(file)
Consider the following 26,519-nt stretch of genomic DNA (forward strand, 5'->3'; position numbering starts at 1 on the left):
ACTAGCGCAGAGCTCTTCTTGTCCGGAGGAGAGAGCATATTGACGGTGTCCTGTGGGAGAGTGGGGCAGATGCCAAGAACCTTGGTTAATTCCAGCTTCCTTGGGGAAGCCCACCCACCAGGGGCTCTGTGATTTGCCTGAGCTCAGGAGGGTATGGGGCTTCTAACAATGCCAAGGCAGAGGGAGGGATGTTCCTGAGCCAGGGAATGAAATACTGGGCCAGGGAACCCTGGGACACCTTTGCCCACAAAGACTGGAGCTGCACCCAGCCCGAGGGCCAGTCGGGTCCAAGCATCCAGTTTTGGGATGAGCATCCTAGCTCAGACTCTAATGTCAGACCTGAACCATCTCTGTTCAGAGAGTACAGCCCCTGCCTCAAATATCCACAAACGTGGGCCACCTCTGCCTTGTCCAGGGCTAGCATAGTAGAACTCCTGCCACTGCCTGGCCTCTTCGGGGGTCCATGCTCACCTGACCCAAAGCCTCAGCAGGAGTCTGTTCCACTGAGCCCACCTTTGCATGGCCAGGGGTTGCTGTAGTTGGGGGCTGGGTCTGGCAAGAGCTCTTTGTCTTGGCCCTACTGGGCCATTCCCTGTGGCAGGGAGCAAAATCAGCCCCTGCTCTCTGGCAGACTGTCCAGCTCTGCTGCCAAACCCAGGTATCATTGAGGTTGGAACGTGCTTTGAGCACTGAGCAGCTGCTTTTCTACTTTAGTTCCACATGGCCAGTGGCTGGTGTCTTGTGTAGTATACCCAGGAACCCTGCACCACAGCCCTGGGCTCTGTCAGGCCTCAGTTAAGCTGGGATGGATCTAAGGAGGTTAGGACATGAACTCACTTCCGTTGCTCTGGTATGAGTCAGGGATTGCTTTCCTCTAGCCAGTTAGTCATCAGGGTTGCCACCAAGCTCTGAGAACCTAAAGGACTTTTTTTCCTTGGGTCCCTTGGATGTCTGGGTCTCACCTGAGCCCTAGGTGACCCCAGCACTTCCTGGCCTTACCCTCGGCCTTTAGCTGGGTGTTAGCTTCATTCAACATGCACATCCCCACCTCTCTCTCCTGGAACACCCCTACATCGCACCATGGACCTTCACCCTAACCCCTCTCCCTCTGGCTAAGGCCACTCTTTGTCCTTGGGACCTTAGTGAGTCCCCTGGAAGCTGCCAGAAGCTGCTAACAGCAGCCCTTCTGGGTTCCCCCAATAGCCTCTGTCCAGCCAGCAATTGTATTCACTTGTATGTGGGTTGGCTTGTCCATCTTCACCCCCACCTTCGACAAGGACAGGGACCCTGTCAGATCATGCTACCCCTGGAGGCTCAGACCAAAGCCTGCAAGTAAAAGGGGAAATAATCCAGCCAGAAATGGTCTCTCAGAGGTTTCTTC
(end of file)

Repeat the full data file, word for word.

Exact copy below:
Consider the following 26,519-nt stretch of genomic DNA (forward strand, 5'->3'; position numbering starts at 1 on the left):
ACTAGCGCAGAGCTCTTCTTGTCCGGAGGAGAGAGCATATTGACGGTGTCCTGTGGGAGAGTGGGGCAGATGCCAAGAACCTTGGTTAATTCCAGCTTCCTTGGGGAAGCCCACCCACCAGGGGCTCTGTGATTTGCCTGAGCTCAGGAGGGTATGGGGCTTCTAACAATGCCAAGGCAGAGGGAGGGATGTTCCTGAGCCAGGGAATGAAATACTGGGCCAGGGAACCCTGGGACACCTTTGCCCACAAAGACTGGAGCTGCACCCAGCCCGAGGGCCAGTCGGGTCCAAGCATCCAGTTTTGGGATGAGCATCCTAGCTCAGACTCTAATGTCAGACCTGAACCATCTCTGTTCAGAGAGTACAGCCCCTGCCTCAAATATCCACAAACGTGGGCCACCTCTGCCTTGTCCAGGGCTAGCATAGTAGAACTCCTGCCACTGCCTGGCCTCTTCGGGGGTCCATGCTCACCTGACCCAAAGCCTCAGCAGGAGTCTGTTCCACTGAGCCCACCTTTGCATGGCCAGGGGTTGCTGTAGTTGGGGGCTGGGTCTGGCAAGAGCTCTTTGTCTTGGCCCTACTGGGCCATTCCCTGTGGCAGGGAGCAAAATCAGCCCCTGCTCTCTGGCAGACTGTCCAGCTCTGCTGCCAAACCCAGGTATCATTGAGGTTGGAACGTGCTTTGAGCACTGAGCAGCTGCTTTTCTACTTTAGTTCCACATGGCCAGTGGCTGGTGTCTTGTGTAGTATACCCAGGAACCCTGCACCACAGCCCTGGGCTCTGTCAGGCCTCAGTTAAGCTGGGATGGATCTAAGGAGGTTAGGACATGAACTCACTTCCGTTGCTCTGGTATGAGTCAGGGATTGCTTTCCTCTAGCCAGTTAGTCATCAGGGTTGCCACCAAGCTCTGAGAACCTAAAGGACTTTTTTTCCTTGGGTCCCTTGGATGTCTGGGTCTCACCTGAGCCCTAGGTGACCCCAGCACTTCCTGGCCTTACCCTCGGCCTTTAGCTGGGTGTTAGCTTCATTCAACATGCACATCCCCACCTCTCTCTCCTGGAACACCCCTACATCGCACCATGGACCTTCACCCTAACCCCTCTCCCTCTGGCTAAGGCCACTCTTTGTCCTTGGGACCTTAGTGAGTCCCCTGGAAGCTGCCAGAAGCTGCTAACAGCAGCCCTTCTGGGTTCCCCCAATAGCCTCTGTCCAGCCAGCAATTGTATTCACTTGTATGTGGGTTGGCTTGTCCATCTTCACCCCCACCTTCGACAAGGACAGGGACCCTGTCAGATCATGCTACCCCTGGAGGCTCAGACCAAAGCCTGCAAGTAAAAGGGGAAATAATCCAGCCAGAAATGGTCTCTCAGAGGTTTCTTC